After Jordan Spieth’s final round collapse at this year’s Masters, Penske — who befriended the 22-year-old golf phenom — sent him a letter.

“I wanted to tell him about the problem I had in a similar situation — Indy is the Masters of our sport — and we came back stronger than ever,” he said. “Those experiences in your life that are so public really makes you a better competitor and a better person.”

In a half-century at Indy, Penske has witnessed transformational changes.

“We were running lap times of 150 mph in the ’60s,” he said. “Qualifying was over 230 mph this year. The aerodynamics have changed, which give us downforce so that (cars are) like airplanes upside down. That gives us speeds of 225 through the corners.”

Yet, paradoxically, that speed has come with safety improvements that have made a race once synonymous with fiery crashes a model of safety.

“Soft walls, Hans devices, Nomex suits ... the sport has become a technical exercise,” Penske said approvingly.

Though a native of Cleveland with business interests worldwide, Penske has adopted Detroit as his home. A week after the Indianapolis 500, he will be back in the Motor City preparing for a race perhaps even closer to his heart: the Belle Isle Grand Prix.

“In 2007 when we decided we wanted racing back in Detroit, we took on the role as promotor for the city,” he said. “Detroit is the heart of the auto industry in the U.S. and coming here right after Indy ... we get two days of national TV, which showcases our city. It’s our ability to give something back.”

This weekend, however, it’s all about the 100th.

And the 50th.

Everyone in the Penske pit knows what it means to their “Captain.”

“It’s not something we talk about all the time because it would freeze you,” Pagenaud said. “Indy is special, but anytime you win for him it’s special.”

Said Penske: “If you can run at Indy — the greatest race in the world — it can change your life and your business.”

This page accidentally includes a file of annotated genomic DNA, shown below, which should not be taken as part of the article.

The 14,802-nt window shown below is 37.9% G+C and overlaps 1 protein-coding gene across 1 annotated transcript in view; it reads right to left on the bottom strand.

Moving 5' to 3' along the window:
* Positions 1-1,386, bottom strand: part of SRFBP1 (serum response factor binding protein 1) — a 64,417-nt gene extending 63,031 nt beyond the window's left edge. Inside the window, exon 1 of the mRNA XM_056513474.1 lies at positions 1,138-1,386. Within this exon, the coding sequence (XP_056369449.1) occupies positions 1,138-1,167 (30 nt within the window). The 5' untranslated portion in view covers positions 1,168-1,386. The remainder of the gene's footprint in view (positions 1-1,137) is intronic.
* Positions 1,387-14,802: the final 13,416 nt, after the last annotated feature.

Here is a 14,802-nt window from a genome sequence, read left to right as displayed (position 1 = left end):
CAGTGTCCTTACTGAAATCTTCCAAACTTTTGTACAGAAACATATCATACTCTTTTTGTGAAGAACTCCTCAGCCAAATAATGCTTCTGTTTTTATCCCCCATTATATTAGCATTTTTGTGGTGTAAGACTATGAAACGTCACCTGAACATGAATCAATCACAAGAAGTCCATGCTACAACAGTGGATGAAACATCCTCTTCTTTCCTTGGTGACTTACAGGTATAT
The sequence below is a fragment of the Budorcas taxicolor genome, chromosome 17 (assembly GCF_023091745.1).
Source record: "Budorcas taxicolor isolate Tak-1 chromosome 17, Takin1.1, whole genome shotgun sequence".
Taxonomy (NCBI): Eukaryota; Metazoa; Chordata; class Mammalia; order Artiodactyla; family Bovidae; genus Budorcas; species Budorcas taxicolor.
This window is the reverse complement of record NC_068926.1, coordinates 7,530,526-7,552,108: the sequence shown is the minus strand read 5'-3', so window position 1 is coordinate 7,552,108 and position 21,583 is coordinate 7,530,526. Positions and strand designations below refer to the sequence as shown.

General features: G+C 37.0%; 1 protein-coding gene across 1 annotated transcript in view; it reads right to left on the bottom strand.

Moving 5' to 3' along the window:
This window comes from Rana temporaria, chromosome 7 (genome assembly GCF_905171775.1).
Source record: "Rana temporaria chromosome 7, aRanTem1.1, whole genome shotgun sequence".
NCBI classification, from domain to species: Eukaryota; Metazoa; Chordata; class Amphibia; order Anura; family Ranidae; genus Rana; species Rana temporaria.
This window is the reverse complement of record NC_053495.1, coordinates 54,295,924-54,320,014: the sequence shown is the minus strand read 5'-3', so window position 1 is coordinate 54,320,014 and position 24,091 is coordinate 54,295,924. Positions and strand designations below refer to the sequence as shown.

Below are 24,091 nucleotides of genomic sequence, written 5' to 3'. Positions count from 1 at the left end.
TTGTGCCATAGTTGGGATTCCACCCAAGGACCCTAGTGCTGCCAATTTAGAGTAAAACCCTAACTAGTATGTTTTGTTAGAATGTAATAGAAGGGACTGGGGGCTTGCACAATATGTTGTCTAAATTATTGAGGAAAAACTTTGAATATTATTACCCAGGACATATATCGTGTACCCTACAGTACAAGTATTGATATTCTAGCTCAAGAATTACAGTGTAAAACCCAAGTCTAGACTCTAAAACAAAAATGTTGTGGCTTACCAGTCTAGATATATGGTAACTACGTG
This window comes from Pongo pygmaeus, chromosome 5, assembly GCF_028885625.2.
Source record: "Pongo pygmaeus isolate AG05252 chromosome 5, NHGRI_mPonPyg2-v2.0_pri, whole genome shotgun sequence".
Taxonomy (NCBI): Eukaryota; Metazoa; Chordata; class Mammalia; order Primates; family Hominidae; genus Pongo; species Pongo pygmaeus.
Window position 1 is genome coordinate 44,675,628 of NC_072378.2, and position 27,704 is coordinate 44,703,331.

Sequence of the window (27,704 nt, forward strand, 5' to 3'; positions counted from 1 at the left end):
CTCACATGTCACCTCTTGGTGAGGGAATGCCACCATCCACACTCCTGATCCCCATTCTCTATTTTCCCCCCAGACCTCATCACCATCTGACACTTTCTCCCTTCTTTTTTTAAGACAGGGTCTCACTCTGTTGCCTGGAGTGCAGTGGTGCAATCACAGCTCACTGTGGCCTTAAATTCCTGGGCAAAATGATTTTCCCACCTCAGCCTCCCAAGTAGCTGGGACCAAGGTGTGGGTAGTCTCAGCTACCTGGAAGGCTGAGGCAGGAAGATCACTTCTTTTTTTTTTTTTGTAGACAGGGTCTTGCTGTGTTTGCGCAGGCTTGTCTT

hpayne@detroitnews.com

twitter.com/HenryEPayne

Getting to know ... Roger Penske

Position: Chairman of the board and chief executive officer, Penske Automotive Group.

Birth date: Feb. 20, 1937 (Shaker Heights, Ohio)

College: Lehigh (BA, 1959)

Family: Wife Kathryn; five children

Career: Alcoa Aluminum (sales engineer), 1959-63; George McKean Chevrolet (general manager, owner), 1963-65; owner of several car dealerships, a truck-leasing operation, and two racing-tire distributors, 1965-69; Penske Corp. (chairman and CEO), 1969-present; United Auto Group (chairman and CEO), 1999-present

Awards: SCCA driver of the year (Sports Illustrated, 1961), driver of the year (New York Times, 1962)

Teams: NASCAR — Brad Keselowski and Joey Logano. IndyCar — Helio Castroneves, Juan Pablo Montoya, Simon Pagenaud and Will Power

Series titles: NASCAR — One (Brad Keselowski, 2012). IndyCar — Two (Sam Hornish Jr., 2006; Will Power, 2014). CART — Nine (Rick Mears, 1979, 1981, 1982; Al Unser Jr., 1983, 1985, 1994; Danny Sullivan, 1988; Gil de Ferran, 2000, 2001)

Indianapolis 500

Track: Indianapolis Motor Speedway (oval, 2.5 miles).

Schedule: Today, Carb Day (NBCSN, 11 a.m.); Sunday, race, noon, ABC

Distance: 500 miles (200 laps)

Pole: James Hincliffe

Defending champion: Juan Pablo Montoya